The kind of treatment you receive will depend on a variety of factors: current psychological research, your psychologist’s theoretical orientation and what works best for your situation.

Your psychologist’s theoretical perspective will affect what goes on in his or her office. Psychologists who use cognitive-behavioural therapy, for example, have a practical approach to treatment. Your psychologist might ask you to tackle certain tasks designed to help you develop more effective coping skills. This approach often involves homework assignments. Your psychologist might ask you to gather more information, such as logging your reactions to a particular situation as they occur. Or your psychologist might want you to practice new skills between sessions, such as asking someone with an elevator phobia to practice pushing elevator buttons. You might also have reading assignments so you can learn more about a particular topic.

In contrast, psychoanalytic and humanistic approaches typically focus more on talking than doing. You might spend your sessions discussing your early experiences to help you and your psychologist better understand the root causes of your current problems.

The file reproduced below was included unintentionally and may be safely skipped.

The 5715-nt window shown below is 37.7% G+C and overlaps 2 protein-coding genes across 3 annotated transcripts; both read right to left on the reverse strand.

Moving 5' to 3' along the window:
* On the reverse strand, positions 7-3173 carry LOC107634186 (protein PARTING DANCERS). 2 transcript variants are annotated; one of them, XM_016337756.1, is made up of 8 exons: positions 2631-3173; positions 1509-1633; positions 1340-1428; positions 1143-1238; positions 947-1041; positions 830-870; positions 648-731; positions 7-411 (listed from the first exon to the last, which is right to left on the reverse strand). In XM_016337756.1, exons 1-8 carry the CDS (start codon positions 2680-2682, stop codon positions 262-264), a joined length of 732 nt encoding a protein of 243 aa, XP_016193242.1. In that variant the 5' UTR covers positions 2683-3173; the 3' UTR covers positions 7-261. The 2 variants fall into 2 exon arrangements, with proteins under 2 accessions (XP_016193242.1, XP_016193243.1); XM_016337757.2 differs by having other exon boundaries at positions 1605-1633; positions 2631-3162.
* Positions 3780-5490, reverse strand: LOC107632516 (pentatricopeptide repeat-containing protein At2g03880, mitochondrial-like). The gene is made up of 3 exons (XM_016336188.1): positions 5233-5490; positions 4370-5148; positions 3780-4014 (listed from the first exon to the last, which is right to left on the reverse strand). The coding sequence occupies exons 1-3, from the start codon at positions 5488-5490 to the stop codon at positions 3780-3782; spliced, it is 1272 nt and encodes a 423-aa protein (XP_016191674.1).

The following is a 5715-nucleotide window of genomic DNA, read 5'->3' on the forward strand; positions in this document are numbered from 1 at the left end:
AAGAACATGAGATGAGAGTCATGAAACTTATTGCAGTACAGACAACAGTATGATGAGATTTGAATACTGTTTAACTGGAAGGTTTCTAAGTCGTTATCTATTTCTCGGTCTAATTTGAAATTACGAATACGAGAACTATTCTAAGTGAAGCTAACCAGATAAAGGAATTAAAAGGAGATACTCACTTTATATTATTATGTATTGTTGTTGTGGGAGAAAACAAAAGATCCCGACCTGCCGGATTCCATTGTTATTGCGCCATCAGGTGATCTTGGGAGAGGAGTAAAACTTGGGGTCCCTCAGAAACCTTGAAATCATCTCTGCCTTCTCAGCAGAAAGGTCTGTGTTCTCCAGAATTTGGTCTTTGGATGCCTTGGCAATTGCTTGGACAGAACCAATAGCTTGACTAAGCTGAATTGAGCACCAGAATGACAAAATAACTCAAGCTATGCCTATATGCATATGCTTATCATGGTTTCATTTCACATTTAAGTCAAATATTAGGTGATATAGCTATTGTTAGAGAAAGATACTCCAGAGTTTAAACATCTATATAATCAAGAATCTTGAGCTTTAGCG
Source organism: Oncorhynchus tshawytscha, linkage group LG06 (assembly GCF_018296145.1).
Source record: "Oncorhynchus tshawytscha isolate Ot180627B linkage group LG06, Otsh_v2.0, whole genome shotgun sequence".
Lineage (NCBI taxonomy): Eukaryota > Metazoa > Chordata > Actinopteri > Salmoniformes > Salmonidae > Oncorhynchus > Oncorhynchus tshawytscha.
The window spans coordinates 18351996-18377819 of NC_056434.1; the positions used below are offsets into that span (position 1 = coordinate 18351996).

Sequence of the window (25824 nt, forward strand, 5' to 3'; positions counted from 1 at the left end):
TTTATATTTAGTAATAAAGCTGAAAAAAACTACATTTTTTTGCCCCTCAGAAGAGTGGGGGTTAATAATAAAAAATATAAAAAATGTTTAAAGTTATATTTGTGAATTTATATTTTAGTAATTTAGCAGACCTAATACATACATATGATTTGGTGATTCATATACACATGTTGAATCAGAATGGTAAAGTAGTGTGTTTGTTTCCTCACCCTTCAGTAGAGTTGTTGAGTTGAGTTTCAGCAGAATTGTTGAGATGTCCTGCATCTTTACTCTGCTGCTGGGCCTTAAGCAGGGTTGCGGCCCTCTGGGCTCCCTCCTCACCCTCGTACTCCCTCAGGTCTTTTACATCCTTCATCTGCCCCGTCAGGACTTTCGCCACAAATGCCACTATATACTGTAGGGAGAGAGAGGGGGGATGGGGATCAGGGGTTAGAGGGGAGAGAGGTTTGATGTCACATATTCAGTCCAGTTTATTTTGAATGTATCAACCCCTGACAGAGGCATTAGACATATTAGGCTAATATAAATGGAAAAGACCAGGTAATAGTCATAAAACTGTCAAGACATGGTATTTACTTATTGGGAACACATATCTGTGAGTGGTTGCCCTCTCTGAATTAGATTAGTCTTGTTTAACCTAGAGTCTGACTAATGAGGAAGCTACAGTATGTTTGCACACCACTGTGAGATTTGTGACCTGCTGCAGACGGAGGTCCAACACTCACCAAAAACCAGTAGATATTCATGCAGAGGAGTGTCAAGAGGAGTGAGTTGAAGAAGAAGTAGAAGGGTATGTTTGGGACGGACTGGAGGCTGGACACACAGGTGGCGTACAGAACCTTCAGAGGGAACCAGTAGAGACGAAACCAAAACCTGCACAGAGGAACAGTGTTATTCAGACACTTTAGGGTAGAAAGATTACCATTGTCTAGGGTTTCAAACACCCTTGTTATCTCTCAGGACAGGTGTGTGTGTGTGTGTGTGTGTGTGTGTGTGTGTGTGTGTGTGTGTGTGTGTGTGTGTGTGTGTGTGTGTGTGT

Your psychologist may combine elements from several styles of psychotherapy. In fact, most therapists don’t tie themselves to any one approach. Instead, they blend elements from different approaches and tailor their treatment according to each client’s needs.

The main thing to know is whether your psychologist has expertise in the area you need help with and whether your psychologist feels he or she can help you.


The Dark world of Personality: Depressivity & Anhedonia


In this series of my weekly blogs I want to inform you the public about specific aspects of personality not normally discussed  but which may help you understand your mental health more clearly. Modern clinical psychiatry conceptualizes  depressions as a disorder  primarily characterized as  the presence of markedly depressed mood and /or anhedonia., which is a diminished interest or pleasure in nearly all of your activities.  My clients often speak of a loss of interest in sex,sport,  driving, meeting friends, and even holidays here or abroad. As such, the term, depression can be used to refer to either a profound sadness or to describe a manifestation of a clinical syndrome.The dual definition causes a paradoxical relationship between depression and anhedonia, as anhedonia is simultaneously interchangeable with  depression, a feature of depression and also a distinct entity from depression.  Many of my ex psychology students were never made aware of this complexity but which is crucial to their clinical careers, as only in very recent years has it surfaced  and has become salient in  GP consultations with patients So When does one have ether depression or anhedonia? Is this something the psychologist or psychotherapists might be interested in exploring?